This post continues in the series I started with The Philippines: The Good, the Bad, and the Ugly.
Too often travel writers and blogs focus on the ‘magical’ aspects of travel, neglecting to give a real picture of the place. I’m guilty of this too. The majority of posts on Bohemian Traveler are positive and give great reasons to visit my favorite places. I always say, “I’m in the business of finding what’s interesting” in a particular place. And I think that I do a good job with that. The only time I’ve written anything remotely negative was this piece that’s gotten a huge amount of attention and some really rude comments.
There are many excellent reasons to visit Nepal and I’ll share those with you. But I also want to give you an idea of what it’s like to travel here. It’s not a first-time-abroad destination for independent travelers. It’s a place you travel to after you’ve gotten your feet wet in Europe or southeast Asia. So here’s a realistic look at traveling in Nepal.
Nepal is a country of almost 30 million people with over 100 different castes and ethnic groups. Groups are usually separated by altitude/climate zones with certain groups living in the alpine zone of the high Himalaya, others living in the temperate zone of the middle hills and valleys, and the highest population concentrated in the subtropical lowlands. Ninety-two different living languages are spoken in Nepal and there is great religious diversity as well. 80.6% of the population identifies as Hindu and 10.7% as Buddhist, 4.2% of the population is Muslim, and others practice the indigenous Kirat Mundhum religion as well as Christianity. For the visitor, all this diversity translates into various cuisines, religious customs and festivals, traditional dress, and more.
The people of a country can make or break your travel experience. In Nepal, the people definitely make your trip. Sure there are annoying hawkers in Thamel but once you get out to the villages all you get is smiles. Nepalese people are friendly and often times interested in chatting with foreigners. The overall level of English is higher than most countries in Asia so communication is smoother in part because of this.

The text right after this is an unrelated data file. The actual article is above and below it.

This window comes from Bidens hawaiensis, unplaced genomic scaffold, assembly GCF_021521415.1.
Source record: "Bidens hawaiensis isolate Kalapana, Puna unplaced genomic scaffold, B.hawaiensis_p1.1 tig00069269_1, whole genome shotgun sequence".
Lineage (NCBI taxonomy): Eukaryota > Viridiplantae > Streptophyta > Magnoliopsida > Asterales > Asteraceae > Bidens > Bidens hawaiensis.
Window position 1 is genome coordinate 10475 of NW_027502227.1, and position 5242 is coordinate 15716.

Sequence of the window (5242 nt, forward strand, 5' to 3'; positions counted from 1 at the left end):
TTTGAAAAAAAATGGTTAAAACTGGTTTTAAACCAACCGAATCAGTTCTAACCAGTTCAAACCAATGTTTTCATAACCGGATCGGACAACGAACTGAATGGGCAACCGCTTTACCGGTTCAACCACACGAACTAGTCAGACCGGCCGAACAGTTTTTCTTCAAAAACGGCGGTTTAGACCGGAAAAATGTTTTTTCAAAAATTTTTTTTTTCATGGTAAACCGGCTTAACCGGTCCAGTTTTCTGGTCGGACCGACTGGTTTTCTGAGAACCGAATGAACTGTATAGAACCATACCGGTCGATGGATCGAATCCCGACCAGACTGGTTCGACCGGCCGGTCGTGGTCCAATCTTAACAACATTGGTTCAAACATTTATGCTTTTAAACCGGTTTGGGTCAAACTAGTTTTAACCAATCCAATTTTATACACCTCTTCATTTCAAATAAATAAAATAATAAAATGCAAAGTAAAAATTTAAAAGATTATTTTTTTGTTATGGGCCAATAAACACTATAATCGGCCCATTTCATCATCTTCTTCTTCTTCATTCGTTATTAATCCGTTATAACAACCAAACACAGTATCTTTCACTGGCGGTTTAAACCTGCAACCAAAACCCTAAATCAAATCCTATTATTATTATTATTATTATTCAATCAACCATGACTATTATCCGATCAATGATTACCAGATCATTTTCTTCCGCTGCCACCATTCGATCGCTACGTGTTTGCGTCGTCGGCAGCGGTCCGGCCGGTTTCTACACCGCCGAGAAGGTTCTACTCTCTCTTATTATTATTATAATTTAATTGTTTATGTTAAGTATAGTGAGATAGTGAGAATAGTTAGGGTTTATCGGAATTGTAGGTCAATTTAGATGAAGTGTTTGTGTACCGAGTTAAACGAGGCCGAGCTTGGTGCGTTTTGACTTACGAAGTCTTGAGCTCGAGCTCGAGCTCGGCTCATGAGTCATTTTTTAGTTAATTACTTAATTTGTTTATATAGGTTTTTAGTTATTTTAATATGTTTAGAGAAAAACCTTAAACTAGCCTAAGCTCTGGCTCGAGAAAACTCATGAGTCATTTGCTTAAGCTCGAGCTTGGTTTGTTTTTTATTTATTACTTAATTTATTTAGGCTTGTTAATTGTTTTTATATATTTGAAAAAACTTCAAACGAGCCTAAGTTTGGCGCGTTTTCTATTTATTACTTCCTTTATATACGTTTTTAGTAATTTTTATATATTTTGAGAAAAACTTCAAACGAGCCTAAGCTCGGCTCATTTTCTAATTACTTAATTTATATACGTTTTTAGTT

Food in Nepal isn’t particularly diverse, but they do a good job with the local favorites. The go-to meal, which gets repetitive for trekkers, is dal bhat. Dal bhat is rice and soupy lentils It is usually served with some cooked vegetables. Locals pour the lentils over the rice and eat it with their right hand. It’s filling and delicious. There are other local cuisines like Newari that you can find as well. Tibetan staples such as noodle soup and momos (dumplings) have become common throughout Nepal. In the tourist centers of Kathmandu and Pokara, several restaurants offer outstanding foreign foods. You’d be surprised by the delicious falafel, hummus, and pizza you can find. As an added bonus, the coffee here is some of the best in Asia. And of course, good south Indian food isn’t hard to find.
There’s only one Himalayan range. Nepal arguably offers the easiest, most convenient access to the roof of the world. The Himalayas include over fifty mountains exceeding 7,200 meters (23,600 ft), including ten of the world’s fourteen 8000 m peaks. But even for us non-mountaineering commoners, the foothills offer some tremendous hiking and trekking opportunities. A few years ago I spent two weeks trekking in Langtang Region. More recently, I went for a short trek in the Annapurna Sanctuary. They say about Nepal that once is not enough. For my third trip back to Nepal, I’m planning to make the trek to Everest Base Camp. Actually, this is such a great opportunity that we are running the trip on our travel tours website, Unquote Travel.